After clearing your hard surfaces, it is time for the final step, watering in your fertiliser. This is an important step to help avoid burning on your lawn. Not all fertilisers need to be watered in, but the majority do. If you are unsure, read your products label or check with the product manufacturer. To water in your fertiliser, you can use a hose and sprinkler or time your application just before rain. One thing to be careful of when applying just before rain is that you are not going to get too much rain as it can wash the fertiliser straight out of the lawn. Around 5-10ml of rain is perfect.

Over the following weeks you will be able to reap the benefits of a healthy lawn.


As always, if you have any more questions please don’t hesitate to contact us for free expert advice on 1800ALLTURF (1800255873) or 07 5543 8304.

Lawn Care Myths Busted

  • Organic debris like leaves and clippings can be left on your lawn to breakdown as mulch
  • Mowing in the same pattern is not recommended
  • Watering occasionally is better for your lawn than ‘little-often’
  1. Collect your grass clippings?

Many believe leaving grass clippings on your lawn will create thatch. Grass clippings breakdown quite quickly, are estimated to be made up of 85-95 percent water and add to the organic layer below your lawn. Grass clippings act as a natural fertiliser, with beneficial nutrients like potassium, nitrogen and phosphorous. If it’s been a while since you mowed or the length has gotten away from you, then try bringing the height down over a few days so there’s not too much (greater than about 25mm – or 1 inch) clipping left on your lawn as too much clipping left on the lawn can cause problems.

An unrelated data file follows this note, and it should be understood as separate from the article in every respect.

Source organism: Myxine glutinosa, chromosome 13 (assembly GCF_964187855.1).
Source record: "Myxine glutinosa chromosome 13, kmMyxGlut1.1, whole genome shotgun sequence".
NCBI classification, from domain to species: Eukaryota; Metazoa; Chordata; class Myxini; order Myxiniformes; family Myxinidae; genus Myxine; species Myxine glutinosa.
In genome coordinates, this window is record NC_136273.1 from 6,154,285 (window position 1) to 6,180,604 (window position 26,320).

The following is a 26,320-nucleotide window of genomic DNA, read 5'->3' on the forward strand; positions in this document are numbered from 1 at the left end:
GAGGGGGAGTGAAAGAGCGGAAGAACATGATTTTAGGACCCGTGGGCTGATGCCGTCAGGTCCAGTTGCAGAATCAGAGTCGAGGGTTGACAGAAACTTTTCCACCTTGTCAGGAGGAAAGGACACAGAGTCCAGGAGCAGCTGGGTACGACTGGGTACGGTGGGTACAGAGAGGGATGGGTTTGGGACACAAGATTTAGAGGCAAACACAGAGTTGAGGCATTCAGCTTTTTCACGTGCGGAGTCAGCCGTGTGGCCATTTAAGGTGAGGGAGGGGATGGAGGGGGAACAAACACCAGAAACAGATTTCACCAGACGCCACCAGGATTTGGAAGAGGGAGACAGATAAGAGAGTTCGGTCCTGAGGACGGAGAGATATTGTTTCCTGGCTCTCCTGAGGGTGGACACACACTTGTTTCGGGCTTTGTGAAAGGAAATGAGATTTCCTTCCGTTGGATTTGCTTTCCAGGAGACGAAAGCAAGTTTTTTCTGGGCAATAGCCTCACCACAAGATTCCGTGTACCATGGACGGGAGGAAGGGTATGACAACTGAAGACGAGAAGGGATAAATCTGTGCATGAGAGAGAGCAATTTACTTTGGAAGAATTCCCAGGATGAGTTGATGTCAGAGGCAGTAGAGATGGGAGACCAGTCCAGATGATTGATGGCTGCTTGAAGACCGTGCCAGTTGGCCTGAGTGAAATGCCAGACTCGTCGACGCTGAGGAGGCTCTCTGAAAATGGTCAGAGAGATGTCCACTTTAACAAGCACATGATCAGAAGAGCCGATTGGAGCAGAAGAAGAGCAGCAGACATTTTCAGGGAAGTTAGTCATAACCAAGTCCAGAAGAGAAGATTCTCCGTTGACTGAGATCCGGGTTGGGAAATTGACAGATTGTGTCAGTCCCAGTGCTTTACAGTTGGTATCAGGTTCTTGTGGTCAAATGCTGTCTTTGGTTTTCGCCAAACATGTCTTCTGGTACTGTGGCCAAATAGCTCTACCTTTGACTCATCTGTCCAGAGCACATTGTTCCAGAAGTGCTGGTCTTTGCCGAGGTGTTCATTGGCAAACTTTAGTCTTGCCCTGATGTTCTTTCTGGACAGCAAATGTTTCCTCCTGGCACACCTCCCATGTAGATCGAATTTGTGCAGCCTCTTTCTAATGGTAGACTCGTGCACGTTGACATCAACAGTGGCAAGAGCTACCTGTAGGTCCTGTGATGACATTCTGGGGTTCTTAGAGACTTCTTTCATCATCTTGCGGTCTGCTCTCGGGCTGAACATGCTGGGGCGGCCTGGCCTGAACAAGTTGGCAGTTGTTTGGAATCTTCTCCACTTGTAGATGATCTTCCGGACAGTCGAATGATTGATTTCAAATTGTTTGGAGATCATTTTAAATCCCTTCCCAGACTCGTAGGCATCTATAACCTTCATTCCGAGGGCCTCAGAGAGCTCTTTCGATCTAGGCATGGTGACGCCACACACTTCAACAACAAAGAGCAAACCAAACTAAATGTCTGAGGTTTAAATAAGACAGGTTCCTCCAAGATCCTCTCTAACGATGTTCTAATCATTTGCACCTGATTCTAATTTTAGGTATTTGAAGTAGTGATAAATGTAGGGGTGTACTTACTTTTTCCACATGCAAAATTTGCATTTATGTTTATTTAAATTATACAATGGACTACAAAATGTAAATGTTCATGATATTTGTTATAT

1. Strict mowing pattern?

While regular mowing is important, mowing in the same patterns causes your lawn to develop a ‘memory’, making the blades fall the same way. This can eventually deprive your lawn from sunlight and water. You can also track ruts into your lawn from going over the same wheel marks all the time. Simply mow in alternate directions and change your patterns to ensure a more evenly cut, with less compaction and a better-looking lawn.

  1. Don’t leave leaves on your lawn!

While a heavy layer can smother your lawn, a moderate to light layer of leaves can be mulched back into the lawn, providing nutrients for your grass. Shredding the leaves as you mow the lawn is all you need to do.

  1. Overwatering your lawn

If you take care of your lawn properly, the need for water is minimal. Deeper, less frequent, watering is much more beneficial than the mindset of “the more, the better” when it comes to your lawn. Overwatering can result in short roots, fungus, and a high bill from your water company! Sticking to this routine – even if you have an automated sprinkler – will ensure your lawns root system is delving deep for moisture and will survive dry periods with less stress.

  1. Overnight or afternoon watering is best

Many people believe that watering your lawn in the afternoon after the sun has gone down or at night is best, but this is not the case! When you water your lawn at night or in the afternoon, your lawn will be sitting damp till the next morning. This is not good for your lawn as it can then be susceptible to fungal diseases. The best time to water is in the morning, before the heat of the day.